Random Read 0.30 MB/s 0.18 MB/s 0.17 MB/s
Random Write 0.93 MB/s 0.84 MB/s 0.82 MB/s

USB 3.0 continues to be a great interface for external storage. There’s very little sequential performance difference between the 3TB My Book Essential and the desktop Caviar Green. Random performance is significantly lower, presumably because of the translation that happens at the USB controller level. As an external drive, you’re more likely to be writing to the My Book Essential sequentially rather than throwing a more random workload at it.

The only problem I had in testing the My Book Essential was very erratic read performance at the beginning of my testing. Here’s a shot of the first sequential read pass on the drive:

The problem mostly resolved itself after further passes, although there were always some strange performance blips aross various LBAs:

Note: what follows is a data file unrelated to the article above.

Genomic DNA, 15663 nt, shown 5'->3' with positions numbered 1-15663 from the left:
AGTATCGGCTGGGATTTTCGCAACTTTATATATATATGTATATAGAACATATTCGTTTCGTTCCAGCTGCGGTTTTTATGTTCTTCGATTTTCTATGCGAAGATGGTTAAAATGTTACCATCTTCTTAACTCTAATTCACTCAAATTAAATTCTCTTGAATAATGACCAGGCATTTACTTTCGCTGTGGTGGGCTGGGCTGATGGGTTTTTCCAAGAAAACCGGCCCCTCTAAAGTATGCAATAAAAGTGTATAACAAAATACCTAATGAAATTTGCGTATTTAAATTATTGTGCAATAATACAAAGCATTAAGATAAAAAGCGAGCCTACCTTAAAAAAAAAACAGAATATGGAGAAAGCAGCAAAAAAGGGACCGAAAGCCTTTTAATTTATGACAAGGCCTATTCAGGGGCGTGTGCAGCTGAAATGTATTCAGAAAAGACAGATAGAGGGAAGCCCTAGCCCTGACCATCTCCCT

Write performance is also impacted:

You'll notice that I didn't see these problems with the internal drive, which leads me to believe that this is either a problem with my review sample or with the USB 3 to SATA bridge in the My Book Essential itself. The variable performance also isn't consistent between runs or benchmarks 

The move to USB 3 adds about a 3+ ms latency penalty compared to the internal drive. This is ok for backups and large file storage, but it's not something you'd want to use as an application drive.

The 2.19TB Barrier Sequential & Random Read/Write Speed
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  • krumme - Tuesday, October 19, 2010 - link

    Can we perhaps see this in a My Book World Edition?

    Thanx for the fine HD reviews Anand
  • ervinshiznit - Tuesday, October 19, 2010 - link

    So with the 32 bit LBA restriction, does this mean that its possible to boot from a partition on a 3TB drive as long as that partition is no larger than 2.1TB?
  • davepermen - Tuesday, October 19, 2010 - link

    And it's especially nice that the old small 2TB drives are now really cheap. Put a new one to celebrate into my windows home server. The 3TB ones won't be supported for whs1 anyways, so it's cheap 2TB drives from now on.